“We believe that’s what makes us enriched as people. It goes through a tremendous respect that I learned from a young age but then I also spent a lot of time traveling and living in other countries, taking the most of those differences and incorporating interesting things about people.
“I like to think that the Mediterranean character has imprinted on me that cultural openness and learning from the differences and not the similarities. It’s about seeing things through a different prism, with a different optic, from a different perspective, in order to try to change things. Innovations come from the peripheries. The light bulb was not invented by those who made candles, as said by Allan Savory”.
The child of the woods and the sea
“One of the first memories I have are in the orchard with my grandfather, a small area of land in the middle of the mountains, in a wooded setting by the sea. I grew up in Barcelona but spent a lot of time in Emporda, this very special area of Catalonia: it is said that people there are influenced by the tramontana wind (turbulent, cold, from the north), one of the winds most feared by sailors. My father was very passionate about the sea and I have had a lot of contact with the sea and sail since I was 7 years old.
“I also used to go to the woods alone a lot. I have very fresh in my memory those big ferns in a very humid forest on the north side of a mountain. It was special, it had a lot of shade. I would stay about a kilometer from the house and there I would go with my bag and collect whatever I found on the forest floor.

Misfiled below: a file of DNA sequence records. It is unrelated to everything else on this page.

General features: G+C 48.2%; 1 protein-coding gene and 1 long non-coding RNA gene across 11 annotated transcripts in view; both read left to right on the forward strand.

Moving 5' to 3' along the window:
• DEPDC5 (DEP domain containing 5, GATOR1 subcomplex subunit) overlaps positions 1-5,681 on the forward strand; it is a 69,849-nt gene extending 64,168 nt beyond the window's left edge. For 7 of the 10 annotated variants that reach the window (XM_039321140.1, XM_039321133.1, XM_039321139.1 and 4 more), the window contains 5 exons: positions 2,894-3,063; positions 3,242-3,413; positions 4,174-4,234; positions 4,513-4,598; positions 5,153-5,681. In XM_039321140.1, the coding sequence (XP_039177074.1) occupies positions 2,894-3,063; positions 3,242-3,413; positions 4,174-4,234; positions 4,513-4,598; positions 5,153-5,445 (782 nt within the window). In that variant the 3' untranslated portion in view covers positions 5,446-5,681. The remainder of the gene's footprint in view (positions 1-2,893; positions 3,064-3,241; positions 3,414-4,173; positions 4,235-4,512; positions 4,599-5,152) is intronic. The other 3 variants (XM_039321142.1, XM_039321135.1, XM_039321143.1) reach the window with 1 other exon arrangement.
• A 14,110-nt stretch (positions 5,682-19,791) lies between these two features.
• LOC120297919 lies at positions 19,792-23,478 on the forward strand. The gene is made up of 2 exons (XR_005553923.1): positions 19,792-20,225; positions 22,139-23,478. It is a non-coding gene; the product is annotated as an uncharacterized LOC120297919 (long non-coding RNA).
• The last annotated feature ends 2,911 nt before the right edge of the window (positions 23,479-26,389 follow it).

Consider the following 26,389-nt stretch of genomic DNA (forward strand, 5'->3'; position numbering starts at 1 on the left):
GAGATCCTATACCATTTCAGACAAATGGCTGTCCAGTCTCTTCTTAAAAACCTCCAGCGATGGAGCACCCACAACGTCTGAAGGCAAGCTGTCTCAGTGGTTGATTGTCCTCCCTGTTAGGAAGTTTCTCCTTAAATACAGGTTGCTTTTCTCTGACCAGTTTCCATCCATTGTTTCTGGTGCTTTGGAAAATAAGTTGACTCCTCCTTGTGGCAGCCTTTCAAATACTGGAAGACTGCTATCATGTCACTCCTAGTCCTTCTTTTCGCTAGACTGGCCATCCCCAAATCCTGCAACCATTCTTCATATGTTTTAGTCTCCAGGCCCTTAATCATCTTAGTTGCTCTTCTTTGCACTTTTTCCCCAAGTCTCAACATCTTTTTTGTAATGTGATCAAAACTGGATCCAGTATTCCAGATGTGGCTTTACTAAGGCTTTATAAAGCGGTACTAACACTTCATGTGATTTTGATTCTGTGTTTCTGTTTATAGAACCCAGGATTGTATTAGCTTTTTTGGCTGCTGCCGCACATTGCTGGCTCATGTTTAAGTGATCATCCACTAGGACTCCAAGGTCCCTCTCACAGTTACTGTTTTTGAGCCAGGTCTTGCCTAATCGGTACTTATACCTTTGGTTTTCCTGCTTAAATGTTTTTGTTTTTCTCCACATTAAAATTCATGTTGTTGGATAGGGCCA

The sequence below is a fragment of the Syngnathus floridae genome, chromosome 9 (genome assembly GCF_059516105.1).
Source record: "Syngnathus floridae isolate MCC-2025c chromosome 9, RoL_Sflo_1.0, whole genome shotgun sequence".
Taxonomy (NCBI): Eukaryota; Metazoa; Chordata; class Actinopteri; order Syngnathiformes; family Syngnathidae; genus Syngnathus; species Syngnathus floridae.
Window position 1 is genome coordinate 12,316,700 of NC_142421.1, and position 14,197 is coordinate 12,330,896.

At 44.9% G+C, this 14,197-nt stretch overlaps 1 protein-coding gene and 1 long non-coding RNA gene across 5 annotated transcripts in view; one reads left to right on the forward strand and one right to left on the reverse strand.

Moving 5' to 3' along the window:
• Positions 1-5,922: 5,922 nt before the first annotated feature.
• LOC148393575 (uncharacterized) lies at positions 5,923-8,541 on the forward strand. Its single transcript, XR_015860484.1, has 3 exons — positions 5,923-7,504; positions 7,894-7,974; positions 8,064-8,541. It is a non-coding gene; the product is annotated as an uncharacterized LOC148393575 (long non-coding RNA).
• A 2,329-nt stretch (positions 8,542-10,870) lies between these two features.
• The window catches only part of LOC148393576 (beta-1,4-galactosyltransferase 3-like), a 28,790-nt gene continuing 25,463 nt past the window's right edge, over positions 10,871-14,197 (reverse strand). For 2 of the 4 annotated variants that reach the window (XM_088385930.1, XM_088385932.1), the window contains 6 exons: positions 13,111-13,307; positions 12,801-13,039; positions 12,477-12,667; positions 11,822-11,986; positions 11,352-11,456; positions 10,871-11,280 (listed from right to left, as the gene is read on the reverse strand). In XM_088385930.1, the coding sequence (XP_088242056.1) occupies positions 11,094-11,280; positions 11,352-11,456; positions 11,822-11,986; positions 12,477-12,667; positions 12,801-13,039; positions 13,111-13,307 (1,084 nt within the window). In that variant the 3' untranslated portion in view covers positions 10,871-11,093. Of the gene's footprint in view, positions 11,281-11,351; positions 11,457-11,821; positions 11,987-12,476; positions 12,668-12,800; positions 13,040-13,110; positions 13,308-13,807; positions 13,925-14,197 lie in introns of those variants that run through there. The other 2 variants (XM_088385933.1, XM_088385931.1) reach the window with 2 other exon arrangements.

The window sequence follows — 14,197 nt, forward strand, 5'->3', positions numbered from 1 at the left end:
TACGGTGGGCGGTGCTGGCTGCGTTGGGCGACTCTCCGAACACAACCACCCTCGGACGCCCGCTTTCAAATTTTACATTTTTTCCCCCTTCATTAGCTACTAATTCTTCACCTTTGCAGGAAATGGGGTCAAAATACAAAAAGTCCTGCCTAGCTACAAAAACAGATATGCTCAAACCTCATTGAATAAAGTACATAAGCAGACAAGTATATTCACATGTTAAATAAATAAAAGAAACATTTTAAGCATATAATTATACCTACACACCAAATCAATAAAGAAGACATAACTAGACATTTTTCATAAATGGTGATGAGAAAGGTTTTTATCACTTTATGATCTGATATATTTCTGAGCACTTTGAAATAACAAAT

“I don’t consider myself a teacher or a guide. I consider myself someone who is having fun – because one of the things we have lost is fun and humor – sharing the knowledge I have and at the same time having fun listening to the knowledge of others and integrating the things that I think can be useful in my life.
“We are forming very prepared people. That is because of the dynamics generated by the organization that allow students to also add knowledge and become builders of what we are creating.”
Putting down roots
“In the Congress (IV International Congress Forests and their Potential for Health) we will address several topics, one is that of citizen science, although following the rigor but with learning at the projects level. We are also going to show the Method we have developed (FTHub Method) that seeks to integrate these aspects: our micro relationship with society and the environment and our relationship as a species at the macro level, how from this holistic vision of health we address problems or everyday aspects that concern people.